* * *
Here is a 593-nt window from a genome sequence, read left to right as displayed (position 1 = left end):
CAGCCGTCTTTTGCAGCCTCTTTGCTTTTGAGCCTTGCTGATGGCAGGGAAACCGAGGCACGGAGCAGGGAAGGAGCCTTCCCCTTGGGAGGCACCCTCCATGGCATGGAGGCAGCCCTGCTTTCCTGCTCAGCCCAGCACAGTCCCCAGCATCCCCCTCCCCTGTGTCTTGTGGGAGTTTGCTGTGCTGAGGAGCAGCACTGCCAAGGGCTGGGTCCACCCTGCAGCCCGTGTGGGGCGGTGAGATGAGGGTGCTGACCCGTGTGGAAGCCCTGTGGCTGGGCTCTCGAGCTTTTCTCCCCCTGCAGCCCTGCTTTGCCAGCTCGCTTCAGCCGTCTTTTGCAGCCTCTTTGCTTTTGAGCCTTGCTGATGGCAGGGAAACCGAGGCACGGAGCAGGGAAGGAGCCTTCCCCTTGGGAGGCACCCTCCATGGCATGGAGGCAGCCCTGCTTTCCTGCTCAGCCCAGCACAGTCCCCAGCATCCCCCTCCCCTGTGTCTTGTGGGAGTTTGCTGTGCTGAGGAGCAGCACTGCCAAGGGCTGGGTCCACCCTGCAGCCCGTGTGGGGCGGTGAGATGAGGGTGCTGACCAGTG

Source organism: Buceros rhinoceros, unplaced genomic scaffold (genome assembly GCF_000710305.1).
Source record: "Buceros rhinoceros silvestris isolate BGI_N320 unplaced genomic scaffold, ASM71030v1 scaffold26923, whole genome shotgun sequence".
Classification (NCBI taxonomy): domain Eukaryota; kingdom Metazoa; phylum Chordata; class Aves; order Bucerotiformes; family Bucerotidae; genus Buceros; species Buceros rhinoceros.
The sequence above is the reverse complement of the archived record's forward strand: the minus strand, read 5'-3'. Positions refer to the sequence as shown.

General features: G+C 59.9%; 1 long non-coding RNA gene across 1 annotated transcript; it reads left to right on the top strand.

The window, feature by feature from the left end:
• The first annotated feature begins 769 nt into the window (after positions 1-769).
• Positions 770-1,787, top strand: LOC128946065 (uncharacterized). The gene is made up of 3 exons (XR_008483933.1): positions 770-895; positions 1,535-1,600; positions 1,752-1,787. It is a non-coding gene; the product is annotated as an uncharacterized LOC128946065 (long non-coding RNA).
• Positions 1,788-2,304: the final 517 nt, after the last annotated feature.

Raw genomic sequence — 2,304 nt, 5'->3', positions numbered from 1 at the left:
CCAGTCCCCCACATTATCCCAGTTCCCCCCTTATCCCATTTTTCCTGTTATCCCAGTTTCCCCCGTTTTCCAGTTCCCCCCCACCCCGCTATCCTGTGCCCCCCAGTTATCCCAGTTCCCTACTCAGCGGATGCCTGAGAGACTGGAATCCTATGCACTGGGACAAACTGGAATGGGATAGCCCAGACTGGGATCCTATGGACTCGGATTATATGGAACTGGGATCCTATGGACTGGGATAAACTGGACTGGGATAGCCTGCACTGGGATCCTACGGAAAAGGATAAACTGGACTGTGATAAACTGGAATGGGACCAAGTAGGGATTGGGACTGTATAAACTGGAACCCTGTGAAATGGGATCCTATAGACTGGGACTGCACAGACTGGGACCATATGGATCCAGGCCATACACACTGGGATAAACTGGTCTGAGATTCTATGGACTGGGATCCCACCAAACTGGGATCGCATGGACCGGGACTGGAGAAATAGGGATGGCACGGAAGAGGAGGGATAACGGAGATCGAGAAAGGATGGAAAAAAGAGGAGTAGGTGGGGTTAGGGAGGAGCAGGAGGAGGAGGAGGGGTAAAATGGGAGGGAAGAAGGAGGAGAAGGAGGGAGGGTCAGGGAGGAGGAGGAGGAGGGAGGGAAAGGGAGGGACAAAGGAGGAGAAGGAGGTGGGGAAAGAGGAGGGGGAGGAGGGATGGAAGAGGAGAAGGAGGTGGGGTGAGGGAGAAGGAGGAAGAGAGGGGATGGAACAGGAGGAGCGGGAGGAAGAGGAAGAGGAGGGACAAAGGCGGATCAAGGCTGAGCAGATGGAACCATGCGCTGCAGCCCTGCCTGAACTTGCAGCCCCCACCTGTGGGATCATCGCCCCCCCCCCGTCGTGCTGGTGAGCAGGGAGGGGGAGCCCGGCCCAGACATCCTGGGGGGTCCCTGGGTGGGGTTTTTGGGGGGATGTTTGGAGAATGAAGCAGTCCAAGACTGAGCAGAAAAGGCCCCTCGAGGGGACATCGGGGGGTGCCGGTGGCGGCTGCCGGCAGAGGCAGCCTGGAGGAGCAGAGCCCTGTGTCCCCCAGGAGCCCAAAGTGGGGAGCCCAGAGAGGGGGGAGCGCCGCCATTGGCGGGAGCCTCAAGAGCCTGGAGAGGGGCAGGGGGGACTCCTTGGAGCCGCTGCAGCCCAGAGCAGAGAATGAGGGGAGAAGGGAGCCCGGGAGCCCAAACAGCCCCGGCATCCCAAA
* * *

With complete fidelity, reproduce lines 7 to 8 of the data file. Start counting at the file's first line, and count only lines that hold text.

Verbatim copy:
General features: G+C 59.9%; 1 long non-coding RNA gene across 1 annotated transcript; it reads left to right on the top strand.

The window, feature by feature from the left end: